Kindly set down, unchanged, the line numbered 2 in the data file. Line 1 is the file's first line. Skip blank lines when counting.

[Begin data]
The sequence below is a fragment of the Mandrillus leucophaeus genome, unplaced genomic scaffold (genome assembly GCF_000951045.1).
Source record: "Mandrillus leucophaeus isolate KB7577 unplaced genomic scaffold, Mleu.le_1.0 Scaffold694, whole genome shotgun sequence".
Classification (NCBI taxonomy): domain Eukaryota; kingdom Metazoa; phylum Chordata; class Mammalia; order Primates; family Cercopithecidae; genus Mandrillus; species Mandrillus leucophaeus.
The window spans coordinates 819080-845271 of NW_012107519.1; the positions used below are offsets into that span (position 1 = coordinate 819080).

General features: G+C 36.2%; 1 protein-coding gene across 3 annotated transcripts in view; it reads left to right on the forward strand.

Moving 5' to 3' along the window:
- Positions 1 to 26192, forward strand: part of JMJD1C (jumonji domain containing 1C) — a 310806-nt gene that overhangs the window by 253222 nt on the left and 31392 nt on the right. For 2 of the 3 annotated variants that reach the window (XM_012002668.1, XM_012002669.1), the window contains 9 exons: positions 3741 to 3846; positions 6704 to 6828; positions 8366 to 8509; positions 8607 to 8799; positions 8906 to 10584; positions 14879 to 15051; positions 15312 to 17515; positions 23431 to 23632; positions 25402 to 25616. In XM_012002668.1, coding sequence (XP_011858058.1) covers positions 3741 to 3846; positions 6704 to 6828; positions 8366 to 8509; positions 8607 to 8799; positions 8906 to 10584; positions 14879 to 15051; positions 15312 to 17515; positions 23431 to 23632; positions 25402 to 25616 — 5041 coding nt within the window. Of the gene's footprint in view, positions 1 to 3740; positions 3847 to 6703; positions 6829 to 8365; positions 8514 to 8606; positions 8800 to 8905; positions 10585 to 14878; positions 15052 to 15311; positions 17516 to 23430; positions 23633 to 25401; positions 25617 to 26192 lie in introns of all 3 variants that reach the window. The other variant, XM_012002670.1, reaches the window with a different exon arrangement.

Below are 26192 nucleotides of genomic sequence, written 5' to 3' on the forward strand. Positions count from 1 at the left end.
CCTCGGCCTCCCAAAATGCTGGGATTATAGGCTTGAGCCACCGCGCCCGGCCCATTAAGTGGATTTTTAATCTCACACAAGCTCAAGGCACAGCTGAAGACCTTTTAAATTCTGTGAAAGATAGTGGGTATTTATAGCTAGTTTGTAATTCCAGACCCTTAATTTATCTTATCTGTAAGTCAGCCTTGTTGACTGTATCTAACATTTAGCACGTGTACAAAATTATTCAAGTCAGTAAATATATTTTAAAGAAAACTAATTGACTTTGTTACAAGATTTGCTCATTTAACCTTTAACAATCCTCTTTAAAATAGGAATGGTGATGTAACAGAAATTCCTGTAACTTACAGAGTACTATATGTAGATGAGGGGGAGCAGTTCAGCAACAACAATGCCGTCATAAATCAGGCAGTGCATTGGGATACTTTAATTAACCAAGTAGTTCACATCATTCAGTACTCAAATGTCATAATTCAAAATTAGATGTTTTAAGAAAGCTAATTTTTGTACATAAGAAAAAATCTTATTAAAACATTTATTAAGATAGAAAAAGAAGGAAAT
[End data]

Source record: "Mandrillus leucophaeus isolate KB7577 unplaced genomic scaffold, Mleu.le_1.0 Scaffold694, whole genome shotgun sequence".